Walking the path
of spring moss –
each footstep asks
to be forgiven.

— Peter Levitt

Vulnerability to Connection


When childhood hurts stimulate reactivity, couples are often unable to communicate in ways that increase their connection to support security and stability in their relationship.  Partners often indirectly express what is important to them through disowned voices.  This disowned vulnerability fuels a boding pattern that tends to destabilize the relationship and make it feel less secure.  When we judge our partner in these moments, we speak through a disowned self when in an effort to describe something important to us.  We avoid our vulnerability using adaptive strategies that undermine our connection.

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Elaine Rosenson, LMFT and
Michael Shiffman, Ph.D.

Exploring Couples Dynamics

Transforming Vulnerability into Connection:
Somatic Regulation and Voice Dialogue

September 9, 2017

10:00 am – 5:00 pm

Open to all therapists, mental health professionals and their spouses.

When childhood hurts stimulate reactivity, couples are often unable to communicate in ways that increase their connection to support security and stability in their relationship. We protect and avoid our vulnerability using adaptive strategies that undermine our connection. These many ways of self-protection are often automatic and unconscious and cause so much misery. We get protection but not connection. We can often feel lost as a therapist working with a couple and as a member of a couple.

In this workshop we will learn the archetypal patterns in which all couples participate. We will learn how and why couples attract their opposites and then drive each other crazy. We will learn how to go from negative judgments of our partner’s behaviors to more authentic expression. We will learn how to accept ourselves and our partners with compassion, while learning why we need to make changes. We will learn how to experience self-regulation in order to be centered and make more effective choices in relationship.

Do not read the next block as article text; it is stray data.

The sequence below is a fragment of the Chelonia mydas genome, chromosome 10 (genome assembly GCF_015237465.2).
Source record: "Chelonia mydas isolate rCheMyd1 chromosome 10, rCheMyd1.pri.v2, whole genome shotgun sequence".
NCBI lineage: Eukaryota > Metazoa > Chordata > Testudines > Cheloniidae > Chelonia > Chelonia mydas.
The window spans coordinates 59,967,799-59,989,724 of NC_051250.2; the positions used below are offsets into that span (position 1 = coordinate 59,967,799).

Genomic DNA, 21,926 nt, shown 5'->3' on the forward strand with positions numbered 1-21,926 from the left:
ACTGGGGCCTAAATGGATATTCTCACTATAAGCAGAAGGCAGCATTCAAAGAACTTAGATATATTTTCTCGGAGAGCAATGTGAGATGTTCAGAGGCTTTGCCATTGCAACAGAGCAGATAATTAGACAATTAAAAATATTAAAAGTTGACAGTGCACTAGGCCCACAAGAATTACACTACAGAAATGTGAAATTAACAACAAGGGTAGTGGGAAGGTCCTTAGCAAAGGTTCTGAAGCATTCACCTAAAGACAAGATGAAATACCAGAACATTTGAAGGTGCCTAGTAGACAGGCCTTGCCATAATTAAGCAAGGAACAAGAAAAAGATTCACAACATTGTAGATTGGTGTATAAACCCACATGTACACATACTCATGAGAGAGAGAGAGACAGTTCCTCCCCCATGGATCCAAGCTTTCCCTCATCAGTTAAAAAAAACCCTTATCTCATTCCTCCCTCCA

Using experiential somatic practices and voice dialogue processes we will explore how to use our vulnerability to increase the safety and security of our relationship rather than reinforcing bonding patterns that increase discord.  This will be a didactic and participatory experience.

Voice Dialogue is a simple yet profound method for accessing and honoring the many selves that live within each of us. This developmental theory views the human psyche as an intricate network of selves, forming an inner family that affects us cognitively, somatically and behaviorally. When people are in a relationship each person’s inner family interact creating combinations of relationships that are complicated. Understanding and experiencing these inner selves will result in a sense of wholeness, acceptance, and choice.

At this workshop students will:
  • Identify and describe systemic activation and deactivation cycles;
  • Identify and describe three somatic regulation practices